We are to “judge righteous judgment” the best way we can: by knowing the Bible inside and out so that our hearts are set on the wisdom that is from above. When we live in obedience to Christ, we will see things far more clearly because we will be unencumbered by worldly wisdom.

    “Worldly wisdom” causes us to make judgment calls that are based on probabilities. For example, we see a bad marriage and say that sooner or later, it will end. We see an emotionally weak woman and we say that sooner or later, she will break. We see a disobedient toddler and we say that sooner or later, she will rebel. Most often, we will be right. However; most often, people’s hearts are stubborn and they remain so. Most often, people seek their own way and not Christ’s. Most often, people resist God’s call toward truth and righteousness (“narrow is the way, which leadeth unto life, and few there be that find it”).

    It is only a rarity that God will turn the heart of the disobedient toward Him. Rarely, an abusive husband will turn from his wicked ways to embrace the love of Christ. Rarely, a Christian marriage will survive infidelity. Rarely will someone truly and totally submit her will to God. This is why we are to forgive 70 times 7. God forbid that we offend one of God’s elect. None of those who rely on worldly wisdom are able to discern who God’s elect are, and in whose marriage they exist. Probabilities only work in the absence of God’s miraculous grace.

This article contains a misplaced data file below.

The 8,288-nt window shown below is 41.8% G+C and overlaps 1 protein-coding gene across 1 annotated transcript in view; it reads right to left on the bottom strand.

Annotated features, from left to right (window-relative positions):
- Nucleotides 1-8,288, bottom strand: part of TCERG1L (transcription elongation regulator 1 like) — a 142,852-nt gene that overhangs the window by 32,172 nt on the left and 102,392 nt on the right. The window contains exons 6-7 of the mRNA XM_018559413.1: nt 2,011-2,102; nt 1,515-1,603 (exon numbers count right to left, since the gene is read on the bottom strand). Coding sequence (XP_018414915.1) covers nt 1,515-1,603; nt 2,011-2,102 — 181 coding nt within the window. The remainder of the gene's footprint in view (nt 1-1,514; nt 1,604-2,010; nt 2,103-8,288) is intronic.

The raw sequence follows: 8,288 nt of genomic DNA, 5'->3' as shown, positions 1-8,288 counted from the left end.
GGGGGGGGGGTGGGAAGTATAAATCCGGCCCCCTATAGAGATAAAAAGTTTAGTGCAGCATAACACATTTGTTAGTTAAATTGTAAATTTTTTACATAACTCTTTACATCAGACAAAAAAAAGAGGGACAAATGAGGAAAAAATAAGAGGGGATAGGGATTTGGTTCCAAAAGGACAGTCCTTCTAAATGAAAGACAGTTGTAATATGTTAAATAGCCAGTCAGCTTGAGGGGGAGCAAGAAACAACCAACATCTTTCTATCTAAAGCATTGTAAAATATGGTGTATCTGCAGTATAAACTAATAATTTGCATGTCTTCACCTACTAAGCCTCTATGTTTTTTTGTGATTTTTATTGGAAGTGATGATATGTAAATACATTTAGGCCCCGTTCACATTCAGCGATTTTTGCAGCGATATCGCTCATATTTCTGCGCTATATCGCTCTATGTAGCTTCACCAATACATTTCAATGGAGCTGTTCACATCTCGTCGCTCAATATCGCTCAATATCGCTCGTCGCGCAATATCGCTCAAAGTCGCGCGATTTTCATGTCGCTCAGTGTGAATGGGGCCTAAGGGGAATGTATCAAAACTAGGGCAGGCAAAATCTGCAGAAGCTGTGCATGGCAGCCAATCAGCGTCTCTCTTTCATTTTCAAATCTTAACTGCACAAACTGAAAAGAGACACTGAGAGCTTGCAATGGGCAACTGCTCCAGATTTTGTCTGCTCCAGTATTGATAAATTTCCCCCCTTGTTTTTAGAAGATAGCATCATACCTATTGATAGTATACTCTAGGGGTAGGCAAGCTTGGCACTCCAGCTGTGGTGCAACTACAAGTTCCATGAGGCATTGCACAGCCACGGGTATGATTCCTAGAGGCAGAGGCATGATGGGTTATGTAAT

Biblical guidelines pertaining to marriage are the same as those that pertain to all Christians. To be a bona fide follower of Christ, a true Christian will cultivate a soft heart towards her spouse, pitying him the way Christ pitied her, loving him the way Christ loved her, giving herself in servitude to him the way Christ did for her. And so it should be on the part of the husband toward his wife, on the part of a parishioner toward her pastor, on the part of a sister toward her brother, etc. A soft heart, a kind word, and a gentle spirit go a long way towards the preservation of a tough marriage just as they go a long way toward the preservation of the church.

    So, sunflower; you were looking for particulars. Most people who wish to be loosed from a marriage will find “justification” through one of the following exceptions, and claim that it applies to them. Be ever so careful who you believe. People lie, and only God can justify. All we can do to help those we know who are suffering in a troubled marriage is to remind them of their own duty to their spouse before Christ, which is to love one another as Christ has loved us. Here they are:

    • A Christian is not permitted to marry an unbeliever (2 Cor. 6:14).
    • A Christian wife may leave her husband if a) he is not saved (Ezra 10:11), or b) he is unfaithful (Matt. 5:32). Part A is permitted only if she became a Christian after she married him (2 Cor. 6:17); further, her “ignorance” nullifies her vow (Lev. 4, Num. 30:9).